To quote the bard, in a manner of speaking: Bubble, bubble, boil … then trouble. Before the Macbeth purists rankle, we’re talking about cryptocurrencies — where drama is underway, so a bit of poetic license is alright.
A series of charts that have been making rounds on the web — first by Mike Shedlock via MishTalk, then picked up by ZeroHedge — show just how far we have come, both up and down, in a world where speculation has reigned, but fundamentals may be ultimately winning out.
Those fundamentals? They aren’t pretty. But first, a picture is worth a thousand words, per Shedlock.
The Peaks, Once, And Now The Valleys
The peaks seem long ago and far away. The valleys? We’re in them right now. The starkest performers are Ripple, Litecoin and Ethereum — down roughly 90 percent, 75 percent and 69 percent from peak levels.
The best performer over the same time frame? Bitcoin: the marquee name, the shorthand for the cryptocurrency space, the 800-pound gorilla in a barrel full of monkeys (and there’s little fun to be had in this barrel right now). In the land of the blind, so to speak, the one-eyed man is king. And here, bitcoin stands out because it is down a relatively paltry 57 percent.
It’s no secret that the crypto realm has been dominated by excitement, speculation and holders who get in quick and get out quicker. Lack of liquidity doesn’t help. Consider the fact that some of these smaller cryptos have market caps that skew to the billion-dollar level or much lower, which means that pricing action may be occurring with relatively wide gaps between bid and asks, or back and forth among the same players. Bitcoin’s market cap is comparatively massive, at a bit less than $200 billion.
As the charts from Shedlock and some others show, the altcoins (alternatives to bitcoin) have shown to be in freefall more than bitcoin. In fact, as CNBC noted Tuesday (Aug. 14), XRP and Ethereum both dropped more than 12 percent on the day. Want a sense of scale and scope of panic? The entire sector lost about $19 billion in a day.
Global trading — always on somewhere — can be a boon, until it’s not. A stampede can gather steam. Thus: Cryptocurrencies are down 69 percent this year to date.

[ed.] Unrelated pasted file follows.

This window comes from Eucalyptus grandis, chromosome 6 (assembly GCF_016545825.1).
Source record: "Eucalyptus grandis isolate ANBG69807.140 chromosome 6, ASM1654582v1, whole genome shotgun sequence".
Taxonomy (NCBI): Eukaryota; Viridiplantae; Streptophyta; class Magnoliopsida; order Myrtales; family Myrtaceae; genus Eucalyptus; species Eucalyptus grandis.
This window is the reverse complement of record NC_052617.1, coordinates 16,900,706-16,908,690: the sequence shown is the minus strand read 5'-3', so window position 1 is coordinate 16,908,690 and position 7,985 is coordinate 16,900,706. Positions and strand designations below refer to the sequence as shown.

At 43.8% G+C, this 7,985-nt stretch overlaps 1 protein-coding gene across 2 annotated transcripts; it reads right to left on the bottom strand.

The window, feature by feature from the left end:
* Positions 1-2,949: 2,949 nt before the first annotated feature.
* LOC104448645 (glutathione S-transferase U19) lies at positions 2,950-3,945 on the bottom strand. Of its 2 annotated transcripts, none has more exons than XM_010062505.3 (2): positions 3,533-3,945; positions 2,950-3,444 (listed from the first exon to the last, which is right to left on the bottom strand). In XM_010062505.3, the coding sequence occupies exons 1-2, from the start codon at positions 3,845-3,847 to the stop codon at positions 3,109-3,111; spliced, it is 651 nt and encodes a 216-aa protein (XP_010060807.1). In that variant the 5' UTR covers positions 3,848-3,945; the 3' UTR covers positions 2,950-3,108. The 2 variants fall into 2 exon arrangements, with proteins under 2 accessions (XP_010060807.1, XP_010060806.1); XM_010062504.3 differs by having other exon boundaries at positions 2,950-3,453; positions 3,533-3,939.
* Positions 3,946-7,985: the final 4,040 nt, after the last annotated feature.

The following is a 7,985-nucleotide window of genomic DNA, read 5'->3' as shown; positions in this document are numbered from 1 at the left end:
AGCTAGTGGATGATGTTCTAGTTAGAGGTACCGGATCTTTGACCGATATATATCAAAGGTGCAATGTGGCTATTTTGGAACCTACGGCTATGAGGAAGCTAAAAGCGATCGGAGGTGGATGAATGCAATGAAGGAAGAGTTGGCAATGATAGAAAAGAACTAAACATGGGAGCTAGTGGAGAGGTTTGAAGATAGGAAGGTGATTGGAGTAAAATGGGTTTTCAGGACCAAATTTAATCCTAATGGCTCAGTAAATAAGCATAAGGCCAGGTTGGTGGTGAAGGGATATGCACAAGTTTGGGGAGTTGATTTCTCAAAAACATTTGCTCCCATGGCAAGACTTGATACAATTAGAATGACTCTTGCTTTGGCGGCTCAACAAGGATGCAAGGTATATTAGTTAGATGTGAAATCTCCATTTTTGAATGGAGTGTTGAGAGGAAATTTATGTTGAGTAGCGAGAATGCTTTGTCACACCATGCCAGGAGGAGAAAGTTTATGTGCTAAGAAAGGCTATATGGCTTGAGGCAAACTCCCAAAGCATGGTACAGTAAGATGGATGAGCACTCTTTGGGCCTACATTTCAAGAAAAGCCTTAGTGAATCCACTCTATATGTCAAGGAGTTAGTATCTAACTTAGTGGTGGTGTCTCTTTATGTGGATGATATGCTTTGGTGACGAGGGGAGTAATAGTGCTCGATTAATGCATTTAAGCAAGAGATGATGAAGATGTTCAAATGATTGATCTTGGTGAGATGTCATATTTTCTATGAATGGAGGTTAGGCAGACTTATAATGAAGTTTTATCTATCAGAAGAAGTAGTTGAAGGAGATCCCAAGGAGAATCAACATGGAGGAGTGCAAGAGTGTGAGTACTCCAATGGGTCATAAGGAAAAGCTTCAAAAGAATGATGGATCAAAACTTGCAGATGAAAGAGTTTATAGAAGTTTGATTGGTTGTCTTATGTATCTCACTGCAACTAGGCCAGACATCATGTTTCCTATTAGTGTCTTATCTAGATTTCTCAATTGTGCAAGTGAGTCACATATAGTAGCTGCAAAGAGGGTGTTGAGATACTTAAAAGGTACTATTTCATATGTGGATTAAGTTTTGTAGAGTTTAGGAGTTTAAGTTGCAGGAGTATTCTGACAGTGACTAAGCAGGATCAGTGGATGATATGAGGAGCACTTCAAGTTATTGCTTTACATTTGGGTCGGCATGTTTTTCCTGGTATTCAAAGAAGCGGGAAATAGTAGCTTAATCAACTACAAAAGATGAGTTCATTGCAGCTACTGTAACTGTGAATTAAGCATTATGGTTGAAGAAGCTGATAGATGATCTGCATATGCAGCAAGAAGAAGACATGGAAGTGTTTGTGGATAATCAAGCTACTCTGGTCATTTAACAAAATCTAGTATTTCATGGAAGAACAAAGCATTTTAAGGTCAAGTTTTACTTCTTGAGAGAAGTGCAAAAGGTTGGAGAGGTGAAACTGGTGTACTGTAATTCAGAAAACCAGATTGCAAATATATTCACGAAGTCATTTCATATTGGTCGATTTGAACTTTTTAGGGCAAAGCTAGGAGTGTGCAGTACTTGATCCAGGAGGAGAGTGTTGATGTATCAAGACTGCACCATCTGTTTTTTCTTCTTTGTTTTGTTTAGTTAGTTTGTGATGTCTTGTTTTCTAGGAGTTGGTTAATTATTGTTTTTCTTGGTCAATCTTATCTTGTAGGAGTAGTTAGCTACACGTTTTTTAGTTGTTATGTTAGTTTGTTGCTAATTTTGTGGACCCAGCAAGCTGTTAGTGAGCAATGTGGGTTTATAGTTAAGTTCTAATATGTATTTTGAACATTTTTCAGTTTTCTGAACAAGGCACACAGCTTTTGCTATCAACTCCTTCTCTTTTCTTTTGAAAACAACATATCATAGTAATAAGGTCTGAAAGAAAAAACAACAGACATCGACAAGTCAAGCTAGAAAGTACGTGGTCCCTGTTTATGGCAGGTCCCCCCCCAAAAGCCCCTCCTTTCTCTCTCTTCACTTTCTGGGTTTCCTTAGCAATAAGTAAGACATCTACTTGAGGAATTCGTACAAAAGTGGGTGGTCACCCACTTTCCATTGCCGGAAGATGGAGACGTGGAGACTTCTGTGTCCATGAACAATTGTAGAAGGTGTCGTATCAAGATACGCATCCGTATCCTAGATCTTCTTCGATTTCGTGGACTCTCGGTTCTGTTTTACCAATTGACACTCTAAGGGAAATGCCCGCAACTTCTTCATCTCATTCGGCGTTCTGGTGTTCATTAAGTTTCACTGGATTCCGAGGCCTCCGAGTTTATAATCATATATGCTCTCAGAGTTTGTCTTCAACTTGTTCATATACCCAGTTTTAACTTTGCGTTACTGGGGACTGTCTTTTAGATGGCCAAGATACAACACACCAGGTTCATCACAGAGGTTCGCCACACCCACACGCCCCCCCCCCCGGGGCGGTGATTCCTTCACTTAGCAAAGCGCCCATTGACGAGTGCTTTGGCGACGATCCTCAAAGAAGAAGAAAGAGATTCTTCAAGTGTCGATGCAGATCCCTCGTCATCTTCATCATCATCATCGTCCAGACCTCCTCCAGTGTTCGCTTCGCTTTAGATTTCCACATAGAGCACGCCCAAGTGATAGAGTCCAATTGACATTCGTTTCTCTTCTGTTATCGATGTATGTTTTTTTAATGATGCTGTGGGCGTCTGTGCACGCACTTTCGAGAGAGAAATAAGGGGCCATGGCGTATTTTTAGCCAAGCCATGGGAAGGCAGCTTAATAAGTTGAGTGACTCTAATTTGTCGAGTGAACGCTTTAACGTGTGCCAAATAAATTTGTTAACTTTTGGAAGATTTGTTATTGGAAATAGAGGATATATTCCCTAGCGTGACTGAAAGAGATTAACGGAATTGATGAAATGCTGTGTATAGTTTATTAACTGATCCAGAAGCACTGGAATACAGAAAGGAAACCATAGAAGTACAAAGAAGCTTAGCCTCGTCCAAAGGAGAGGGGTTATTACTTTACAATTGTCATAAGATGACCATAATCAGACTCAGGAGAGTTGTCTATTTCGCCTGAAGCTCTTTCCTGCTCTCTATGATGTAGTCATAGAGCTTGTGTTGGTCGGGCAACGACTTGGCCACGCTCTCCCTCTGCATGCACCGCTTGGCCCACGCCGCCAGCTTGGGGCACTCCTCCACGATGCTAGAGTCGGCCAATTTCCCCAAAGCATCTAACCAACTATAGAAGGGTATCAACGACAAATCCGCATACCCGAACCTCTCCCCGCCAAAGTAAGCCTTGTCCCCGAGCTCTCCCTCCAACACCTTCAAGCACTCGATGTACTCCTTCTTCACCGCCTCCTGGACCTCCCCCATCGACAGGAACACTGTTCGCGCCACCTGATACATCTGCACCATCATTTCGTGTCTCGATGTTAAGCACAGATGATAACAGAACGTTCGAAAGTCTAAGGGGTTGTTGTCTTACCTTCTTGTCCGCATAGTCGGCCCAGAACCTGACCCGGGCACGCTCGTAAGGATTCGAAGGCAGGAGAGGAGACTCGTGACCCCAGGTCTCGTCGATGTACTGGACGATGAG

More on that in a minute. Bitcoin stands out as special case in crypto land because, once in a while, a floor comes in to support the price (for a bit).
Bitcoin has some headlines — or some expectation, at least — that use cases may be emerging. The use cases are a bit limited, but, still, they engender some optimism.
After all, news came at the beginning of the month that Intercontinental Exchange, Microsoft and Starbucks would collaborate on a digital asset platform. No, it didn’t, doesn’t and may never mean that one could buy lattes directly with bitcoin. However, collaboration of such heavy hitters would presage Bakkt’s debut — an exchange where bitcoin can be exchanged into fiat to buy assets. A few extra steps in the mix … but commerce is commerce. Maybe.
Contrast that with the fact that any number of initiatives have come and gone, or been delayed, that would give the entire crypto sphere (especially the altcoins) some luster or legitimacy.
This is referring to the fact that the U.S. Securities and Exchange (SEC) has stated that it would not (yet) allow the launch of a cryptocurrency exchange-traded funds (ETF). That would have been a boost to liquidity, too. As CNBC noted, too, another ETF plan (via Cameron and Tyler Winklevoss) was shot down last month.
Oh, and along the way, we’ve seen the debate rage on over whether or not cryptos are securities — a debate that may not have the denouement that some want. Should regulatory agencies (especially in the U.S.) say that XRP is a security, for example, then tax and regulatory implications will be significant. Initial coin offerings (ICOs) are viewed with skepticism here and abroad — and, by the way, SEC Chairman Jay Clayton said that “every ICO” he has seen is a security — amid cases of real/alleged fraud and glitches. Lawsuits? They’re there, too.
These are not one-off events. They speak to the very rules of existence: the whys, whens and hows of cryptocurrencies. None of them seem particularly settled, which leaves once-sanguine traders unsettled.
The Shedlock discussion points to a number of fundamental issues that show the economics of cryptos and, most visibly, altcoins leave a lot to be desired. Specifically, the economics of “mining” cryptos have deteriorated to the point where some computer-intense work is just not worth it when it comes to creating altcoins (Ethereum among them).
The inputs of mining — spanning graphics cards and electricity, among other things — are not exactly inconsiderable, and when market prices drop below costs of creation, the whole shebang goes … bang.
Fundamental Truths (Of Physics And Speculation)
There’s a law in physics stating that objects in uniform motion will remain in that state of motion, until an external force comes along to alter that path.
We posit that there is not much in the way of fundamentals that might change the downward trend of the altcoins, and maybe even bitcoin. Markets evolve, somehow and eventually. It may be the case that bitcoin will eventually become more than a bit player, or that utility tokens find some utility.
To quote the bard again, perhaps it’s a case of sound and fury signifying … not a heck of a lot.
But right now, we are in shakeout mode. What came first, and was biggest and strongest, may not always survive. Just ask the dinosaurs.